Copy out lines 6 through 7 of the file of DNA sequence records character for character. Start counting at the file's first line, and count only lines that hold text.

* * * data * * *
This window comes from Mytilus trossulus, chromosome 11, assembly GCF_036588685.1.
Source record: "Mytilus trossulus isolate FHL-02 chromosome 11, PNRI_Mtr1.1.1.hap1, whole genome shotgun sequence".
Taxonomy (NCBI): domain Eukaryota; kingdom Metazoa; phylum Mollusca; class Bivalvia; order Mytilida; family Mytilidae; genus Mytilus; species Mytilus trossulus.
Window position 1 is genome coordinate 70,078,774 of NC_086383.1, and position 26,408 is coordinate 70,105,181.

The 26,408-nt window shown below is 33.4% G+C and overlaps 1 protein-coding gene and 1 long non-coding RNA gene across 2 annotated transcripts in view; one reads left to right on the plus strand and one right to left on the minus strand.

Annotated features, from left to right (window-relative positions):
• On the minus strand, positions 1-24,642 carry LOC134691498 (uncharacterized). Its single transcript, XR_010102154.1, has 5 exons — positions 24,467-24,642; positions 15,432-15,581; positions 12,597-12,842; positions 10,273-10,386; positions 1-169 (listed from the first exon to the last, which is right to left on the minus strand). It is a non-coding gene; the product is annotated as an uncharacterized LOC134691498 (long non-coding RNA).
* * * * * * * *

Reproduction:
Annotated features, from left to right (window-relative positions):
• On the minus strand, positions 1-24,642 carry LOC134691498 (uncharacterized). Its single transcript, XR_010102154.1, has 5 exons — positions 24,467-24,642; positions 15,432-15,581; positions 12,597-12,842; positions 10,273-10,386; positions 1-169 (listed from the first exon to the last, which is right to left on the minus strand). It is a non-coding gene; the product is annotated as an uncharacterized LOC134691498 (long non-coding RNA).